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Dec. 3, 2021 Research Highlight Biology

The distinct microbiome of centenarians may partially account for their longevity

The unique gut microbiome of centenarians could be part of the secret of their long life

image of drug-resistant bacteria Figure 1: Scanning electron micrographs of drug-resistant bacteria grown in medium without (top) and with (bottom) the secondary bile acid isoalloLCA. The bacteria grown with isoalloLCA exhibit changes to their shapes. © 2021 RIKEN Center for Integrative Medical Sciences

People over 100 years old may owe their longevity in part to having certain species of bacteria in their guts that, via bile acids, help to ward off infections and maintain a healthy gut, a RIKEN-led team has found1. This finding may help to develop diets that enable those bacteria to flourish.

People who live to 100 years old or older are surprisingly robust, often being less susceptible to infections and age-related diseases than many who are decades younger than them. Scientists are eager to discover the causes of this robustness as they could hold the keys to promoting healthy aging.

The community of microorganisms that inhabit our guts has increasingly been shown to play a key role in both preserving health and the development of certain diseases. This led Kenya Honda of the RIKEN Center for Integrative Medical Sciences to speculate whether some species of gut bacteria may be contributing to the longevity of centenarians.

To investigate this, Honda and co-workers analyzed stool samples from three groups of healthy Japanese individuals: young people (average age 31), older people (average age 86) and centenarians (average age 107). The microbiome profiles of the centenarians differed from those of the other two groups in that they contained genes that encoded for bile acids. Analysis of the bile acids of the three groups indicated the centenarians had higher levels of specific secondary bile acids—bile acids that have been modified by bacteria.

Interestingly, the increased levels of secondary bile acids were due to the action of a group of bacteria that hadn’t been previously related to secondary bile acids. “Most previous studies on the biosynthetic pathways of secondary bile acids described the role of gram-positive bacteria,” says Honda. “So we were surprised and excited to find active metabolism by gram-negative bacteria.”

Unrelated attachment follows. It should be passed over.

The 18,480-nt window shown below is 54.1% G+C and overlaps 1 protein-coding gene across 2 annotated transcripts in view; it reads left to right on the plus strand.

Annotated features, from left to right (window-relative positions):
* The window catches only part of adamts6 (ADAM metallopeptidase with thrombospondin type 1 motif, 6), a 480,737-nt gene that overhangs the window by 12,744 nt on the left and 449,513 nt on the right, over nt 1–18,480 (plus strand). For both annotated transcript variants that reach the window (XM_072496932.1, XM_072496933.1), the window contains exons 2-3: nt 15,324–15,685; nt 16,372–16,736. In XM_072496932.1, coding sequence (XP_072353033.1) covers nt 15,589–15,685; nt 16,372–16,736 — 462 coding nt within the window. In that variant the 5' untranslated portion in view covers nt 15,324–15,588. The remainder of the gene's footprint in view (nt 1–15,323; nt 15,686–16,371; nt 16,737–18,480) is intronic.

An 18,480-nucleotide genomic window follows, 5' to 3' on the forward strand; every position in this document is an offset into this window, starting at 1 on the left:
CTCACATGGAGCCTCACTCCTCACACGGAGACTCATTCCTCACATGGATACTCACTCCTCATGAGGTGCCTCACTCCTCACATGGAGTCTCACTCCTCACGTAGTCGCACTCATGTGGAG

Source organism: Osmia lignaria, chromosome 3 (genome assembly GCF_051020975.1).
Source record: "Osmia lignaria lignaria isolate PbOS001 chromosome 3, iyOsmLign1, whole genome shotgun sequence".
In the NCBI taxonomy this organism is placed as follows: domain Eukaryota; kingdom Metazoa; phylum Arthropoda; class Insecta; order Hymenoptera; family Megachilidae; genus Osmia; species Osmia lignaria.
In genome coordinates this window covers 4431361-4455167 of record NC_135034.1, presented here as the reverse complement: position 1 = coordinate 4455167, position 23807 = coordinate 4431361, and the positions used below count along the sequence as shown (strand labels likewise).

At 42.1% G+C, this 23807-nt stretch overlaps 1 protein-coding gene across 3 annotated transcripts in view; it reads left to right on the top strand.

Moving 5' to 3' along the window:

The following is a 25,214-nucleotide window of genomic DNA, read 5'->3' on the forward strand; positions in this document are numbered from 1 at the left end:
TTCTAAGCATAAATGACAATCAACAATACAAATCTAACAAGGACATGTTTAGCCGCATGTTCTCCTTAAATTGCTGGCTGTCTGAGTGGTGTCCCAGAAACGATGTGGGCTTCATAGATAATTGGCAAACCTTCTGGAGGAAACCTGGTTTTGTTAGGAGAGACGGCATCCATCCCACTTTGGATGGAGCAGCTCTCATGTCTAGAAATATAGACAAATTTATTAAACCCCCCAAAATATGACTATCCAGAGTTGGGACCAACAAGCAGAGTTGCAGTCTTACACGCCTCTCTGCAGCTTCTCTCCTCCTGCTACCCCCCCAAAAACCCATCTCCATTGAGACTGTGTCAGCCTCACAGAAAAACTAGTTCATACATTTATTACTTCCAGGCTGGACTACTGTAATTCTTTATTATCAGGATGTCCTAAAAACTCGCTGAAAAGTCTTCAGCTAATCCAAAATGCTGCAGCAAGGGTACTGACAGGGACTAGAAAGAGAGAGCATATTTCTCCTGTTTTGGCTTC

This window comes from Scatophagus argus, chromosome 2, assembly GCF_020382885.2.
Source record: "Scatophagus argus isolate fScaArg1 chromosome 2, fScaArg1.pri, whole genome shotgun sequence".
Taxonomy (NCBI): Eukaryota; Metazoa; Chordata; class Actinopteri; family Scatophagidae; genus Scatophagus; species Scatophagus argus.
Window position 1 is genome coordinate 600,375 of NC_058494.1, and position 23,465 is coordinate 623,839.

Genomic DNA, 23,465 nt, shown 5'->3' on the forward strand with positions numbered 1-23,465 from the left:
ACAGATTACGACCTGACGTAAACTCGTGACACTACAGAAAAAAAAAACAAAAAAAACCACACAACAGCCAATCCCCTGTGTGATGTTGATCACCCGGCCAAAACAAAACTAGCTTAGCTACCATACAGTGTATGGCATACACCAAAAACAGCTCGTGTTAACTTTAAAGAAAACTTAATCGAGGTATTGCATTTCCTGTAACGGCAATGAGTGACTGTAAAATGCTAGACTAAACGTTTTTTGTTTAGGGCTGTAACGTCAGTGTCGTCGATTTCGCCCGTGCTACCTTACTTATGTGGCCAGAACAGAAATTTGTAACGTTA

The team found that one of these secondary bile acids exhibited potent effects against harmful gut bacteria that are resistant to multiple drugs (Fig. 1). They suspect that this antibacterial effect imparts centenarians with better defense against infections and also helps keep harmful gut bacteria under control.

The unique make-up of the centenarians’ microbiomes is probably partially due to their diets. “Although we didn’t investigate the influence of diet, it’s highly likely that the centenarians have diets rich in fiber and fermented foods, which affected the microbiota configuration,” says Honda. “We hope that advances in microbiome and diet research can address this question in the future.”

The team plans to explore two directions. “We want to study the effects of secondary bile acids on the host physiology,” says Honda. “We also intend to extend the research to other steroidal compounds.”

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  • 1. Sato, Y., Atarashi, K., Plichta, D. R., Arai, Y., Sasajima, S., Kearney, S. M., Suda, W., Takeshita, K., Sasaki, T., Okamoto, S. et al. Novel bile acid biosynthetic pathways are enriched in the microbiome of centenarians. Nature 599, 458–464 (2021). doi: 10.1038/s41586-021-03832-5